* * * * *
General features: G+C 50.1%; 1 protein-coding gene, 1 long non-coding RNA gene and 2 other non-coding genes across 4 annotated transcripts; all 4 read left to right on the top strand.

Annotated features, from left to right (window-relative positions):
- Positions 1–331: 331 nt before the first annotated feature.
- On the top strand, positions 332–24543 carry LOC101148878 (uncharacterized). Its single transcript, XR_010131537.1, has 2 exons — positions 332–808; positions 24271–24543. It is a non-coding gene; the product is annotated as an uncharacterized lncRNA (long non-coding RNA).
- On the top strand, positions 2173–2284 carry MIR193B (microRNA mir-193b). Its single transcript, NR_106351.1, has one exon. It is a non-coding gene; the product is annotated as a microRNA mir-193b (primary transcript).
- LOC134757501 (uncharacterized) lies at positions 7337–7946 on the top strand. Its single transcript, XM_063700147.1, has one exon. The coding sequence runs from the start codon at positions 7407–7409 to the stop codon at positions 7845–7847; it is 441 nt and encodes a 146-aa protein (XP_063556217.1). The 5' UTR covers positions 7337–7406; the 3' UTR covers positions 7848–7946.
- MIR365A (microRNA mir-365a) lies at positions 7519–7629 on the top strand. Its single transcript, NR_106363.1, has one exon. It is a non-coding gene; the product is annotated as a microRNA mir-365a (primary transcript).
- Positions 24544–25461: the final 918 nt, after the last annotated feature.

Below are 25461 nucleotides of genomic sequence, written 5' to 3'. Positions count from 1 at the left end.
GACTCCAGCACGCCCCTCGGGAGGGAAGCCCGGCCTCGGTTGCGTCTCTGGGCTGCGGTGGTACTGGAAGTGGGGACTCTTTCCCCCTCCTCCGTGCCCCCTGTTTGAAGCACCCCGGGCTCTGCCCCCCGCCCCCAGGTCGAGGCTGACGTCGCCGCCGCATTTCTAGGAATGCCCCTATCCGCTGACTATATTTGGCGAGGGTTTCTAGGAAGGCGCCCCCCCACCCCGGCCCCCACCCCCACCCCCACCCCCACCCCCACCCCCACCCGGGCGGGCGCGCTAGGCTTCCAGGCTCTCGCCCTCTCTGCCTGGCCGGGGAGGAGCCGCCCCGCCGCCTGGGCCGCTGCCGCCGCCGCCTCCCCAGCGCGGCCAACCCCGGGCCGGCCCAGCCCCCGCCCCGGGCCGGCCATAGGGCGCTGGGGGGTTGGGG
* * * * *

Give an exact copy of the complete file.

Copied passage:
General features: G+C 50.1%; 1 protein-coding gene, 1 long non-coding RNA gene and 2 other non-coding genes across 4 annotated transcripts; all 4 read left to right on the top strand.

Annotated features, from left to right (window-relative positions):
- Positions 1–331: 331 nt before the first annotated feature.
- On the top strand, positions 332–24543 carry LOC101148878 (uncharacterized). Its single transcript, XR_010131537.1, has 2 exons — positions 332–808; positions 24271–24543. It is a non-coding gene; the product is annotated as an uncharacterized lncRNA (long non-coding RNA).
- On the top strand, positions 2173–2284 carry MIR193B (microRNA mir-193b). Its single transcript, NR_106351.1, has one exon. It is a non-coding gene; the product is annotated as a microRNA mir-193b (primary transcript).
- LOC134757501 (uncharacterized) lies at positions 7337–7946 on the top strand. Its single transcript, XM_063700147.1, has one exon. The coding sequence runs from the start codon at positions 7407–7409 to the stop codon at positions 7845–7847; it is 441 nt and encodes a 146-aa protein (XP_063556217.1). The 5' UTR covers positions 7337–7406; the 3' UTR covers positions 7848–7946.
- MIR365A (microRNA mir-365a) lies at positions 7519–7629 on the top strand. Its single transcript, NR_106363.1, has one exon. It is a non-coding gene; the product is annotated as a microRNA mir-365a (primary transcript).
- Positions 24544–25461: the final 918 nt, after the last annotated feature.

Below are 25461 nucleotides of genomic sequence, written 5' to 3'. Positions count from 1 at the left end.
GACTCCAGCACGCCCCTCGGGAGGGAAGCCCGGCCTCGGTTGCGTCTCTGGGCTGCGGTGGTACTGGAAGTGGGGACTCTTTCCCCCTCCTCCGTGCCCCCTGTTTGAAGCACCCCGGGCTCTGCCCCCCGCCCCCAGGTCGAGGCTGACGTCGCCGCCGCATTTCTAGGAATGCCCCTATCCGCTGACTATATTTGGCGAGGGTTTCTAGGAAGGCGCCCCCCCACCCCGGCCCCCACCCCCACCCCCACCCCCACCCCCACCCCCACCCGGGCGGGCGCGCTAGGCTTCCAGGCTCTCGCCCTCTCTGCCTGGCCGGGGAGGAGCCGCCCCGCCGCCTGGGCCGCTGCCGCCGCCGCCTCCCCAGCGCGGCCAACCCCGGGCCGGCCCAGCCCCCGCCCCGGGCCGGCCATAGGGCGCTGGGGGGTTGGGG